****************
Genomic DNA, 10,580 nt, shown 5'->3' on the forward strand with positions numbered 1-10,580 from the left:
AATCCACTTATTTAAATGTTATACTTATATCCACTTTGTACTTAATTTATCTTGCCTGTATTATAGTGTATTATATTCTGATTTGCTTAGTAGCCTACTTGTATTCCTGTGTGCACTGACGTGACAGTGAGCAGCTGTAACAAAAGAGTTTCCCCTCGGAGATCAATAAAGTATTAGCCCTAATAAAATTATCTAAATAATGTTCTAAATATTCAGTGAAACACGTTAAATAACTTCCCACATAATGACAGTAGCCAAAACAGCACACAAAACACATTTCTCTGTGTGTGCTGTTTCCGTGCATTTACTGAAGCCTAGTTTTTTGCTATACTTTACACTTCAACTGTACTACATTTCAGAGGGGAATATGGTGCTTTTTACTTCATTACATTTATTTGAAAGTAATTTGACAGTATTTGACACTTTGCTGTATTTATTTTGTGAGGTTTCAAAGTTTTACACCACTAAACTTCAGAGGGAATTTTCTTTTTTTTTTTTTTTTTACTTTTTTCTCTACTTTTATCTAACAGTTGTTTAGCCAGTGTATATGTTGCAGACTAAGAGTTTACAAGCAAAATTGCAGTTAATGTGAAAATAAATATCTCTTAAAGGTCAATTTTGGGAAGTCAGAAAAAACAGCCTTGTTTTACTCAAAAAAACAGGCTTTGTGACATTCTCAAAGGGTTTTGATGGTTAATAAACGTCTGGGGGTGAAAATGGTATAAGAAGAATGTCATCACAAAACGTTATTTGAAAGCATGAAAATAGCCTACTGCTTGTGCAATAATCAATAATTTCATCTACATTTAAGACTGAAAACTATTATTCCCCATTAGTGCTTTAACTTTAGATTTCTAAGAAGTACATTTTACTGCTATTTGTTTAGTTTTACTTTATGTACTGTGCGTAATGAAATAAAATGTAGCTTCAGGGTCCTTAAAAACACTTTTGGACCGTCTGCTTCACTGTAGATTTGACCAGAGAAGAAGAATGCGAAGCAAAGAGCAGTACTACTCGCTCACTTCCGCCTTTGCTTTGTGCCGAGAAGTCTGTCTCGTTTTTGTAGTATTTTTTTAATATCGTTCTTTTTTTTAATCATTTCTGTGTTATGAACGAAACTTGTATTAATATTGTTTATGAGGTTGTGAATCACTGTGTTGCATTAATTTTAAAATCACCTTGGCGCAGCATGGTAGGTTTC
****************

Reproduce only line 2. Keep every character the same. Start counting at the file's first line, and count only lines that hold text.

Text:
AATCCACTTATTTAAATGTTATACTTATATCCACTTTGTACTTAATTTATCTTGCCTGTATTATAGTGTATTATATTCTGATTTGCTTAGTAGCCTACTTGTATTCCTGTGTGCACTGACGTGACAGTGAGCAGCTGTAACAAAAGAGTTTCCCCTCGGAGATCAATAAAGTATTAGCCCTAATAAAATTATCTAAATAATGTTCTAAATATTCAGTGAAACACGTTAAATAACTTCCCACATAATGACAGTAGCCAAAACAGCACACAAAACACATTTCTCTGTGTGTGCTGTTTCCGTGCATTTACTGAAGCCTAGTTTTTTGCTATACTTTACACTTCAACTGTACTACATTTCAGAGGGGAATATGGTGCTTTTTACTTCATTACATTTATTTGAAAGTAATTTGACAGTATTTGACACTTTGCTGTATTTATTTTGTGAGGTTTCAAAGTTTTACACCACTAAACTTCAGAGGGAATTTTCTTTTTTTTTTTTTTTTTACTTTTTTCTCTACTTTTATCTAACAGTTGTTTAGCCAGTGTATATGTTGCAGACTAAGAGTTTACAAGCAAAATTGCAGTTAATGTGAAAATAAATATCTCTTAAAGGTCAATTTTGGGAAGTCAGAAAAAACAGCCTTGTTTTACTCAAAAAAACAGGCTTTGTGACATTCTCAAAGGGTTTTGATGGTTAATAAACGTCTGGGGGTGAAAATGGTATAAGAAGAATGTCATCACAAAACGTTATTTGAAAGCATGAAAATAGCCTACTGCTTGTGCAATAATCAATAATTTCATCTACATTTAAGACTGAAAACTATTATTCCCCATTAGTGCTTTAACTTTAGATTTCTAAGAAGTACATTTTACTGCTATTTGTTTAGTTTTACTTTATGTACTGTGCGTAATGAAATAAAATGTAGCTTCAGGGTCCTTAAAAACACTTTTGGACCGTCTGCTTCACTGTAGATTTGACCAGAGAAGAAGAATGCGAAGCAAAGAGCAGTACTACTCGCTCACTTCCGCCTTTGCTTTGTGCCGAGAAGTCTGTCTCGTTTTTGTAGTATTTTTTTAATATCGTTCTTTTTTTTAATCATTTCTGTGTTATGAACGAAACTTGTATTAATATTGTTTATGAGGTTGTGAATCACTGTGTTGCATTAATTTTAAAATCACCTTGGCGCAGCATGGTAGGTTTC